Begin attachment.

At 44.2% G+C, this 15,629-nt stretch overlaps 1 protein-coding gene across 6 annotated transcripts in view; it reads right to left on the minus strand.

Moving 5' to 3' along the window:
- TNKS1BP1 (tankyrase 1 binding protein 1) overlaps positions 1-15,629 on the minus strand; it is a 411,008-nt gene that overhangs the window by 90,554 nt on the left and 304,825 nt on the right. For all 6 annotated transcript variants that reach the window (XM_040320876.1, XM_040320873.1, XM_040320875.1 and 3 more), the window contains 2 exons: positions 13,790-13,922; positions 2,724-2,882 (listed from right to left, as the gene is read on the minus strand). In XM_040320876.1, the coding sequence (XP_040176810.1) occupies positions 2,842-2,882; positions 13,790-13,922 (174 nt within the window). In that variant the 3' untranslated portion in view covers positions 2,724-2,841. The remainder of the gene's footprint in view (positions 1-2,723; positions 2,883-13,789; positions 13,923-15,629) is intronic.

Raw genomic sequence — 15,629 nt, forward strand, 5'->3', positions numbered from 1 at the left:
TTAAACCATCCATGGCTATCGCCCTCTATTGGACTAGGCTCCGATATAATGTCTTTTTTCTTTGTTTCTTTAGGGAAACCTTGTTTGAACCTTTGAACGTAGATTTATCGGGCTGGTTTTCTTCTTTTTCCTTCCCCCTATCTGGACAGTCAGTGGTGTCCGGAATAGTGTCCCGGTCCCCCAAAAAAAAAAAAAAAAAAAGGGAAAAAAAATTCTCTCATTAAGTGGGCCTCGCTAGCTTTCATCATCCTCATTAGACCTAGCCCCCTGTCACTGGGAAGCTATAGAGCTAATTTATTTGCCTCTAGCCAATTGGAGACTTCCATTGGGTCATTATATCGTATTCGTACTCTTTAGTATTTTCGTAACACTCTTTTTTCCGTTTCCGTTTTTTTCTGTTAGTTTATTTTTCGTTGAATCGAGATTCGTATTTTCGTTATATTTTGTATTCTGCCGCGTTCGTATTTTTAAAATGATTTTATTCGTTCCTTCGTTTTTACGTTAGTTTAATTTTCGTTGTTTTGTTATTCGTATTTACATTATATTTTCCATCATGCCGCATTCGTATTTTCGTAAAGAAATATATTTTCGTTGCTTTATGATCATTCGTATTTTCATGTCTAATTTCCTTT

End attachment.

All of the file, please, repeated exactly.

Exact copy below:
At 44.2% G+C, this 15,629-nt stretch overlaps 1 protein-coding gene across 6 annotated transcripts in view; it reads right to left on the minus strand.

Moving 5' to 3' along the window:
- TNKS1BP1 (tankyrase 1 binding protein 1) overlaps positions 1-15,629 on the minus strand; it is a 411,008-nt gene that overhangs the window by 90,554 nt on the left and 304,825 nt on the right. For all 6 annotated transcript variants that reach the window (XM_040320876.1, XM_040320873.1, XM_040320875.1 and 3 more), the window contains 2 exons: positions 13,790-13,922; positions 2,724-2,882 (listed from right to left, as the gene is read on the minus strand). In XM_040320876.1, the coding sequence (XP_040176810.1) occupies positions 2,842-2,882; positions 13,790-13,922 (174 nt within the window). In that variant the 3' untranslated portion in view covers positions 2,724-2,841. The remainder of the gene's footprint in view (positions 1-2,723; positions 2,883-13,789; positions 13,923-15,629) is intronic.

Raw genomic sequence — 15,629 nt, forward strand, 5'->3', positions numbered from 1 at the left:
TTAAACCATCCATGGCTATCGCCCTCTATTGGACTAGGCTCCGATATAATGTCTTTTTTCTTTGTTTCTTTAGGGAAACCTTGTTTGAACCTTTGAACGTAGATTTATCGGGCTGGTTTTCTTCTTTTTCCTTCCCCCTATCTGGACAGTCAGTGGTGTCCGGAATAGTGTCCCGGTCCCCCAAAAAAAAAAAAAAAAAAAGGGAAAAAAAATTCTCTCATTAAGTGGGCCTCGCTAGCTTTCATCATCCTCATTAGACCTAGCCCCCTGTCACTGGGAAGCTATAGAGCTAATTTATTTGCCTCTAGCCAATTGGAGACTTCCATTGGGTCATTATATCGTATTCGTACTCTTTAGTATTTTCGTAACACTCTTTTTTCCGTTTCCGTTTTTTTCTGTTAGTTTATTTTTCGTTGAATCGAGATTCGTATTTTCGTTATATTTTGTATTCTGCCGCGTTCGTATTTTTAAAATGATTTTATTCGTTCCTTCGTTTTTACGTTAGTTTAATTTTCGTTGTTTTGTTATTCGTATTTACATTATATTTTCCATCATGCCGCATTCGTATTTTCGTAAAGAAATATATTTTCGTTGCTTTATGATCATTCGTATTTTCATGTCTAATTTCCTTT